The priorities in digital transformation need to rest upon technology renovation, as the industry is placing too strong a focus on the shiny and new
Andy Lethbridge at BAE Systems Digital Intelligence explains why it’s often better to build on what is already in place, looking at technology renovation rather than new digital innovation.
Digital transformation has become an overused term – a silver bullet for making things better and justifying business cases. But my experience tells me that it frequently comes at a cost that could be avoided.
The irony is that digital transformation – the shiny and the new – is seen as an easier path than evolution should be lost on no one. In central government especially, history tells us that new isn’t always better.
The new normal
New is always exciting and fun, the genesis moment is always so appealing. But it always involves more graft, more money and more energy than taking an existing foundation and evolving. Sure, cloud and new emerging technologies such as serverless and quantum will require some more fundamental shifts, but I am not talking about the systems built in the 90s or 00s – you know, the ones where people are having to buy spare parts from eBay to keep them going.
What I’m referring to is those systems that have been designed and engineered well, still do what they intend, but perhaps suffer from technical debt that makes them a bit clunky. I’m talking about the systems that have this technical debt because they’ve never been afforded the opportunity to fix the issues as it is never prioritised. Or, as is more often the case, the investment is put into building the next new system – and frequently not learning the lessons of the past through technology renovation and restoration.
Other reasons for building new are often rooted in a lack of knowledge and understanding, increasingly, the insecurity of new people in an organisation coupled with the desire to create a legacy, the ability to say, ‘look what we built’, rather than, ‘look what we fixed’. It takes a different type of person to make good better.
Furthermore, building something new gives the impression that one has greater control over what you’ve built. You can claim that you know it inside and out because you’ve been there from the beginning. With greenfield builds it is often easy to convince yourself that this is the case, however, my experiences suggest otherwise; the lack of detailed understanding of capability remains low.
More with less
The public sector has spent a fortune during the pandemic, some of it spent perhaps less than judiciously. However, one thing is certain, making the most of the good investments is critical; even more so with the imperative to save money as part of the post-pandemic economic recovery. Doing more with what we have, and asking oneself the really hard questions about whether build or fix is better, is going to enable the country to spend less, while doing more.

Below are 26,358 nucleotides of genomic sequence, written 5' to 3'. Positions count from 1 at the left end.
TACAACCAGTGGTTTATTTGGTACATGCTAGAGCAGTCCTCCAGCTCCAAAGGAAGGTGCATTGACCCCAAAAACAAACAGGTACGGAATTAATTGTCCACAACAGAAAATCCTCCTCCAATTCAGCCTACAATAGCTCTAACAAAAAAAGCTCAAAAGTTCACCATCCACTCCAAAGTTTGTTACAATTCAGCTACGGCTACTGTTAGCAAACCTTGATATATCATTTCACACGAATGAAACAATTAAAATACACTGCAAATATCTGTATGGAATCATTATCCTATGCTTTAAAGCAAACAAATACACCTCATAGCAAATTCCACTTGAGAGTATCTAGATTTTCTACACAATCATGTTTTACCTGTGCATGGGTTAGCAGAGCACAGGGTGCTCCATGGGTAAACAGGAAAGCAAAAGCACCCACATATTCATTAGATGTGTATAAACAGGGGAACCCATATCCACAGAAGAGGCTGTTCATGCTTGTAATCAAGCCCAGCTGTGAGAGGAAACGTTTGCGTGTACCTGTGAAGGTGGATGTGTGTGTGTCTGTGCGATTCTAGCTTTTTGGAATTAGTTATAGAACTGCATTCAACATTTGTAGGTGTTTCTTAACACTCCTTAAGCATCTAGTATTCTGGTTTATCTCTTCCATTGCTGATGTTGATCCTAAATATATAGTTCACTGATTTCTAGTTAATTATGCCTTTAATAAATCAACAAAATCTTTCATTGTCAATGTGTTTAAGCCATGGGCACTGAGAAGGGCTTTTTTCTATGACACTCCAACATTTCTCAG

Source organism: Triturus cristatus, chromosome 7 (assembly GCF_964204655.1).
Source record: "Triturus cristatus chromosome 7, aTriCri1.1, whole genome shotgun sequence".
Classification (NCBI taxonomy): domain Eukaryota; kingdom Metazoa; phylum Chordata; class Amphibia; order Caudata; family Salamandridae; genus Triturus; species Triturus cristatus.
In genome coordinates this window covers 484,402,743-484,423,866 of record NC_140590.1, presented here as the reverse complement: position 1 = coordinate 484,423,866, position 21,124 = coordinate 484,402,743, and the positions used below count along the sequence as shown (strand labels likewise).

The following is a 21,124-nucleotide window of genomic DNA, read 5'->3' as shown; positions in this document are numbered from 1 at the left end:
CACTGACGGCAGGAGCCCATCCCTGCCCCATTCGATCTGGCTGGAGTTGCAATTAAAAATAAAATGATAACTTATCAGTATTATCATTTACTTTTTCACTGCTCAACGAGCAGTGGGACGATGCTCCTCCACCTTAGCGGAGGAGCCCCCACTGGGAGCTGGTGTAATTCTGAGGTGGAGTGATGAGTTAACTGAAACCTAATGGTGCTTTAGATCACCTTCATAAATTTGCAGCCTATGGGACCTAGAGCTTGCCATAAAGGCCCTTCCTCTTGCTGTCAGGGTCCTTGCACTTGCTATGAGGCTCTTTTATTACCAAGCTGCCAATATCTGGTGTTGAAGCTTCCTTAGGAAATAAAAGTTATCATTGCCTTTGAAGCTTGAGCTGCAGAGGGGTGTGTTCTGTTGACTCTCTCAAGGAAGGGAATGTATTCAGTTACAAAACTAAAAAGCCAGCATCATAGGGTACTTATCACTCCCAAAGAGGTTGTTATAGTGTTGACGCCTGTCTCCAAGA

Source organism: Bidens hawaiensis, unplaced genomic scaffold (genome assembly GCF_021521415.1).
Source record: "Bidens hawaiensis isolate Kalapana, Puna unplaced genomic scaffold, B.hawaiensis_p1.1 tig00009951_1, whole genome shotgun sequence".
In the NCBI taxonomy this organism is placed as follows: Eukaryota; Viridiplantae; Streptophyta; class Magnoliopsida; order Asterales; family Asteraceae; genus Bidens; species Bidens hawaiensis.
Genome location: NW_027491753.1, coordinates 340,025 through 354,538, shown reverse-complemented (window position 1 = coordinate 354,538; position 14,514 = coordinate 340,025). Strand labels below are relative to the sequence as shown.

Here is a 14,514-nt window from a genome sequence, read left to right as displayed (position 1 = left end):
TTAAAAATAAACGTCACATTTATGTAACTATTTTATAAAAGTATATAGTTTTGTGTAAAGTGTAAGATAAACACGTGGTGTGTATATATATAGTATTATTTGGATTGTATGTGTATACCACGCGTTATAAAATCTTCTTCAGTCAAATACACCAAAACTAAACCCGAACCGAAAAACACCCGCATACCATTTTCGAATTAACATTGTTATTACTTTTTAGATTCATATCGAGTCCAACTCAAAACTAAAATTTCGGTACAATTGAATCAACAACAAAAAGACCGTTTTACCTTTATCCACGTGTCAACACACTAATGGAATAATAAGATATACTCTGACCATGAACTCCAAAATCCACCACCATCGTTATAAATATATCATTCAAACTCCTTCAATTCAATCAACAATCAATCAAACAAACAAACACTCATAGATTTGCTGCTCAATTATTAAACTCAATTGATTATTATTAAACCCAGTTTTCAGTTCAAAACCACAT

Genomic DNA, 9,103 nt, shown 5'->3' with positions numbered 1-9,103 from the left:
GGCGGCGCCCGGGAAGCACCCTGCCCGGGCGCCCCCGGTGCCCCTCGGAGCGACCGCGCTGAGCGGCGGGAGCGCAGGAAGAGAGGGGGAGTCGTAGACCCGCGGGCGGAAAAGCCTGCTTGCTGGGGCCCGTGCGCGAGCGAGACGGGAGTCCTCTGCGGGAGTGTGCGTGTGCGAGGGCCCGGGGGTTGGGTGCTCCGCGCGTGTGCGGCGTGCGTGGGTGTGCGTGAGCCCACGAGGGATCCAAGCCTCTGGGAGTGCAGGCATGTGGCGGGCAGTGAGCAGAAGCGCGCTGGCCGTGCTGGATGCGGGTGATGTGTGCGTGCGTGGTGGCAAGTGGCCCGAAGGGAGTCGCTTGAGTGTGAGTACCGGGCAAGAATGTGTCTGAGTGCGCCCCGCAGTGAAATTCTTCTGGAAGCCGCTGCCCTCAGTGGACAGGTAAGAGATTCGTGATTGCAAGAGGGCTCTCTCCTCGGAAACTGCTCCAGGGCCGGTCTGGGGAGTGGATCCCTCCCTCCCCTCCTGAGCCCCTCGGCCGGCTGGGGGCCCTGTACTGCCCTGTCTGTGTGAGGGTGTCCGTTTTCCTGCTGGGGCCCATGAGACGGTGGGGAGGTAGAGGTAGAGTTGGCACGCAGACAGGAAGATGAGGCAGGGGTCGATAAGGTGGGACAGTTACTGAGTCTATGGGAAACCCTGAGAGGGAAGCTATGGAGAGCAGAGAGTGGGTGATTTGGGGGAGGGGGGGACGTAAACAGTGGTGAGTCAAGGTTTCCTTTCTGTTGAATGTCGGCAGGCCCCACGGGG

So how can tech teams extrapolate maximum value from investments before we convince those with budgetary control that building something new and shiny is the right thing to do?
Basic, but often overlooked, a crucial first step is to understand what capability exists and what capability is needed for technology renovation. Don’t pay lip service to this process as it is the most crucial. Engage with suppliers if they have built capability; assume nothing and put preconceived ideas and unconscious biases to one side. Only by doing so are you able to truly examine the as-is and subsequently explore the options for evolution. I mean really explore them – don’t just think they’re too hard and base decisions on personal bias. Look for examples where evolution has been successful, and also look at the lessons of the past. Somewhat disappointingly, the government has a rich tapestry of IT and transformation failures to learn from – with the current economic climate, it’s vital not to repeat mistakes that have already been made.
The evaluation stage is also critical. It is easy to get fixated on a solution and not do the due diligence on all the options available. Of course, if the evolving approach remains too risky, then also don’t make oneself a hostage to fortune; I’m not suggesting we become as dogmatic about evolving as we currently are about transforming – balance is needed.
Finally, evolve. To offer complete clarity on this approach, I mean to focus on being data and user-centric, not systems-centric. Technology has never been the end in itself; it has always been the means to an end. This has been lost in translation somewhere along the way and so for too long, the focus has been on the tech and the system.
As a final point, the public sector should seek to leverage open standards as much as possible and drive interoperability. There is so much now available that doesn’t tie you into monolithic, single-source procurements. But rest assured, the market will continually tell you that that is what you need.
Ultimately, it’s important not to come to market before you know what you want and don’t allow people to create jobs for themselves. If you create an environment for a large commercial contract – well, you can see the self-fulfilling prophecy. Keep this in your pocket, often the smarter choice is to renovate and not rebuild.
This piece was provided by Andy Lethbridge, Head of Consulting, Central Government, at BAE Systems Digital Intelligence.
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